(superl.) Lax; not tense; not hard drawn; not firmly extended; as, a slack rope.
(superl.) Weak; not holding fast; as, a slack hand.
(superl.) Remiss; backward; not using due diligence or care; not earnest or eager; as, slack in duty or service.
(superl.) Not violent, rapid, or pressing; slow; moderate; easy; as, business is slack.
(adv.) Slackly; as, slack dried hops.
(n.) The part of anything that hangs loose, having no strain upon it; as, the slack of a rope or of a sail.
(a.) Alt. of Slacken
(v. t.) Alt. of Slacken
(1) It arguably became too comfortable for Rodgers' team, with complacency and slack defending proving a dangerous brew.
(2) October 23, 2013 And on unemployment: The recent reduction in the unemployment rate [to 7.7%] indicated that slack in the economy was, as anticipated, being eroded as activity picked up.
(3) The press secretary sitting in on the interview looks slack-jawed with shock.
(4) Aside from a couple of slack passes early on, there has been no hint of an Italian breakthrough and the Ticos have carried a threat going forward.
(5) Chelsea simply cannot afford to be so slack in possession.
(6) Experiments were performed to determine the influence of sarcomere length and passive tension on the velocity of unloaded shortening (Vu) as measured by the slack test technique.
(7) The irradiated grafts relaxed less and generated less slack length in the drip environment than the nonirradiated controls.
(8) Executives from companies including Twitter, Netflix and Slack made donations of the $6,000 legal limit, according to campaign finance reports filed on Tuesday.
(9) Unloaded shortening velocity obtained from length steps of different magnitude (slack test) also showed a gradual decrease after the release, consistent with the isotonic release results.
(10) The narrative drivers are pretty slack – improbable dialogue ("I'm a very wealthy man, Miss Steele, and I have expensive and absorbing hobbies"); lame characterisation; irritating tics (a constant war between Steele's "subconscious", which is always fainting or putting on half-moon glasses, and her "inner goddess", who is forever pouting and stamping); and an internal monologue that goes like this … "Holy hell, he's hot!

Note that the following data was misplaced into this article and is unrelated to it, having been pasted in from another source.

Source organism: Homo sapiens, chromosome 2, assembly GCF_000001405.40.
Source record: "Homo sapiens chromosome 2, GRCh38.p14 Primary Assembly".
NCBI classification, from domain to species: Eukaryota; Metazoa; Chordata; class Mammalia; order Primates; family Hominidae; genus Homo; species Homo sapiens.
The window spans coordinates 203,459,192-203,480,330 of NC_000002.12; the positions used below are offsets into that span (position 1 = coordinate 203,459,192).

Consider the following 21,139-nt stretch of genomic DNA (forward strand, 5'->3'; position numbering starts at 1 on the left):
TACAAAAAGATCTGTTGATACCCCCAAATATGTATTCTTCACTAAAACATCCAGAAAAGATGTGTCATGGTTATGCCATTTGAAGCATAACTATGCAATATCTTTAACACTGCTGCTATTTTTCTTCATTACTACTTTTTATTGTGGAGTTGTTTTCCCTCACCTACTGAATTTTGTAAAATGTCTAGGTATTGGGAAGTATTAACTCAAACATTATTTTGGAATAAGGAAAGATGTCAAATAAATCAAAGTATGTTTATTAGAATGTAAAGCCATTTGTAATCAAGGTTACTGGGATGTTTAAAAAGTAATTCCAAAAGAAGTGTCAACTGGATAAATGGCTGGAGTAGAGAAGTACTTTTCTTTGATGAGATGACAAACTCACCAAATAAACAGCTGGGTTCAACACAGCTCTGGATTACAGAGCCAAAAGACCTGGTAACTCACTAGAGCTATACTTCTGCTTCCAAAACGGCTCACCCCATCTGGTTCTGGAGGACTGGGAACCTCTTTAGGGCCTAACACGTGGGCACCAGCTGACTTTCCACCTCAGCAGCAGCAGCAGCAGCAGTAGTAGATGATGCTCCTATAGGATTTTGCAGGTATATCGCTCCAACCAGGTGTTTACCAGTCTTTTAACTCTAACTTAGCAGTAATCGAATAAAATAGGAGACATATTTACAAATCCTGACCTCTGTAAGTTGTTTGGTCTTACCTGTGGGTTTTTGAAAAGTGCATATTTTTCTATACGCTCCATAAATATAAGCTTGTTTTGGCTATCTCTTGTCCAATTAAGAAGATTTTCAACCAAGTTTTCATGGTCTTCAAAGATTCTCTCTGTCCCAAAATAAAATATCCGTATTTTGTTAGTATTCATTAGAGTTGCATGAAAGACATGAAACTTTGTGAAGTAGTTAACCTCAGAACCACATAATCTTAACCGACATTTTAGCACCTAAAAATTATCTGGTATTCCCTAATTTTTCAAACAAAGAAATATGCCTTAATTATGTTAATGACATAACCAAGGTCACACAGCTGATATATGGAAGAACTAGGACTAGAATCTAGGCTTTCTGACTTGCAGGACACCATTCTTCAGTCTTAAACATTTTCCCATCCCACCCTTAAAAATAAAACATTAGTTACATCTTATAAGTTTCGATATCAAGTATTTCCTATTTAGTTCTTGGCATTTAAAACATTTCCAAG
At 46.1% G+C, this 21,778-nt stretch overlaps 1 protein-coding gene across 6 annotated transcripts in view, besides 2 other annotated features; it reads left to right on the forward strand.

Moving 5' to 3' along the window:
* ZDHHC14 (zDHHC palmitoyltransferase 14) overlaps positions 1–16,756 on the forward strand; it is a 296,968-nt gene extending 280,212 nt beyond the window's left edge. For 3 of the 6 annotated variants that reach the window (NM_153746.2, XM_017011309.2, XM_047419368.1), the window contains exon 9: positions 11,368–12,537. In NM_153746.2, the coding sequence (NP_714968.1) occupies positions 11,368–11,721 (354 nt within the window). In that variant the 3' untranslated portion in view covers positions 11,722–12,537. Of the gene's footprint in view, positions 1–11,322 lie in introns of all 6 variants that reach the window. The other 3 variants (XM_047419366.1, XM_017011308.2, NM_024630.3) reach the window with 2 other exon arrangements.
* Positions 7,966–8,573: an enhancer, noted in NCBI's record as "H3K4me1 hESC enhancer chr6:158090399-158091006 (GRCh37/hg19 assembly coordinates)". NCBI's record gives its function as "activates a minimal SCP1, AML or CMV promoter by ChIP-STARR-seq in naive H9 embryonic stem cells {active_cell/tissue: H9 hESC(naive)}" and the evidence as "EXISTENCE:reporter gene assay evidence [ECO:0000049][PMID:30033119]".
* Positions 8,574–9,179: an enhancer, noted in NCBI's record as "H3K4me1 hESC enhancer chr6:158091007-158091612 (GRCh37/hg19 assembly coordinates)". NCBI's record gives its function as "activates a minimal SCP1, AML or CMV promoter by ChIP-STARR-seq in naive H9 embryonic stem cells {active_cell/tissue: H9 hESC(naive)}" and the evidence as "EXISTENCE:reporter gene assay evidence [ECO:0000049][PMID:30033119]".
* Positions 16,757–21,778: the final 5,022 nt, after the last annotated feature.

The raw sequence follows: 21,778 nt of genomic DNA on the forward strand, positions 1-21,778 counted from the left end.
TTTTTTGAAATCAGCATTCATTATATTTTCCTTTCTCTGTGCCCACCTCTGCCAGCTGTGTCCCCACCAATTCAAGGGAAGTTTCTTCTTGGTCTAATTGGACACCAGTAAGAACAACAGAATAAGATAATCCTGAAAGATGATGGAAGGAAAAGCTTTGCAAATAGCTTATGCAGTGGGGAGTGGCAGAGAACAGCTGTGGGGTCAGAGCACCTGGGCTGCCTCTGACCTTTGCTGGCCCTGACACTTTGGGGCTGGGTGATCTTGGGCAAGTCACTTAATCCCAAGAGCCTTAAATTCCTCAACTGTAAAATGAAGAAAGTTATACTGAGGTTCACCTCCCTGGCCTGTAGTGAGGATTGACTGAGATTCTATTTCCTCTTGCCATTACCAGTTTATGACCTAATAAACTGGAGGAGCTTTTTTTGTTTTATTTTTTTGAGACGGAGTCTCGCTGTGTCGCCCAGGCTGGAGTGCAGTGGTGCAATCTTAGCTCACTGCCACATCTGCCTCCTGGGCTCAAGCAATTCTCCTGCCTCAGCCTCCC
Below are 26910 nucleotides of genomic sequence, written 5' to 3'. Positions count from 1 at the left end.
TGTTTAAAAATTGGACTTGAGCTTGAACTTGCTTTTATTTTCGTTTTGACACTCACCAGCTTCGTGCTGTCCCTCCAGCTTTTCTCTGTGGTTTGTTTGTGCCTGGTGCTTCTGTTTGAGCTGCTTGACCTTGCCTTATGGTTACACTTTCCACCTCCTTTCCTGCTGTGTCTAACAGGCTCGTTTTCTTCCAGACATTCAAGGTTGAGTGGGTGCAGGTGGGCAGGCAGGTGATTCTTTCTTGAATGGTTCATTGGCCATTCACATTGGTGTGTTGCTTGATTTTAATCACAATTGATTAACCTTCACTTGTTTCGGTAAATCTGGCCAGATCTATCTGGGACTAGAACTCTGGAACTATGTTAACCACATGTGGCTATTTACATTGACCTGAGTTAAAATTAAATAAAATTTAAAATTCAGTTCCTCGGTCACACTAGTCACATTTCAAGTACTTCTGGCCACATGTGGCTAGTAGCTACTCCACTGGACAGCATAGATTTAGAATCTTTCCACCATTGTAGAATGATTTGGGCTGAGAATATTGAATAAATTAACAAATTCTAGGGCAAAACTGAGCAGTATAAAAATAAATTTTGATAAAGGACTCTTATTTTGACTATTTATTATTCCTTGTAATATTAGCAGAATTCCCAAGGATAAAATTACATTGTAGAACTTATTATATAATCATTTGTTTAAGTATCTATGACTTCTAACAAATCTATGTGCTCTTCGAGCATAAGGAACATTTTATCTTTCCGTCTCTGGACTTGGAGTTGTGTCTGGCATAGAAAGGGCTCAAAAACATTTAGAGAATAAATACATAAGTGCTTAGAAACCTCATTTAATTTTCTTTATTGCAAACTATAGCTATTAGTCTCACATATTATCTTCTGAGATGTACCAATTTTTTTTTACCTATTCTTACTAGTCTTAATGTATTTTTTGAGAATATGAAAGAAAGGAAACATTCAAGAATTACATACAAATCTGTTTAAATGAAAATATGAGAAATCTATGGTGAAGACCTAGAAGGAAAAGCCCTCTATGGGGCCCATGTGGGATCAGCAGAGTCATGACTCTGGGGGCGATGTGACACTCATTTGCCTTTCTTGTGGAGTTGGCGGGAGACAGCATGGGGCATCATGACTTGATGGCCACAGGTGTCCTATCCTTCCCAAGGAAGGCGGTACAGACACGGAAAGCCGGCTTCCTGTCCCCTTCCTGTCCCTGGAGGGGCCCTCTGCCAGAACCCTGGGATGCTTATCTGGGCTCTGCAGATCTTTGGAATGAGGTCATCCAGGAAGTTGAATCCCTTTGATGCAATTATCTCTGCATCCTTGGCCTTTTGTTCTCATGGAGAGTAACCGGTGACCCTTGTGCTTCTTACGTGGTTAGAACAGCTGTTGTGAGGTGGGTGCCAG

(11) That's great that you're able to pick up the slack.'
(12) By taking up the slack in the economy – millions of people are underemployed, working fewer hours than they wish – Britain could enjoy fast catch-up growth of the kind it experienced as it recovered from the Great Depression: between 1933 and 1936 UK growth exceeded 4% per year, fuelled by a house building boom.
(13) Then I had to wait for God knows how long until Will Adamsdale wheeled it out again for the stragglers, and when he did, I rolled up and watched slack-jawed.
(14) The effect of the enzyme collagenase (40-200 units-ml-1) on the spontaneous mechanical activity in vitro and on the fine structure of the activity of the taenia was enhanced both in the isometric and isotonic recordings; after several minutes the muscles became slack or elongated to up to twice their resting lengths.
(15) But despite a rapid fall in unemployment – forecast to tumble to 6.3%, the IMF said there was still slack in the labour market.
(16) Quique Sánchez Flores: Watford interested in Andros Townsend Read more Watford were uncharacteristically slack, leaving the head coach, Quique Sánchez Flores, to admit “we were not competitive”.
(17) Improved estimates of Vu in living fibres were obtained by photographically calibrating the slack test.
(18) This complication was caused by certain circumstances: 1. unnoticed perforation of oesophagus, 2. open tube, 3. inspiration against resistance, 4. tube tip placed in slack connective tissue.
(19) Alas we fear season three might mean more slouchy tees and boot-cut slacks.
(20) Because there is plenty of slack in the labour market and investment needs to increase.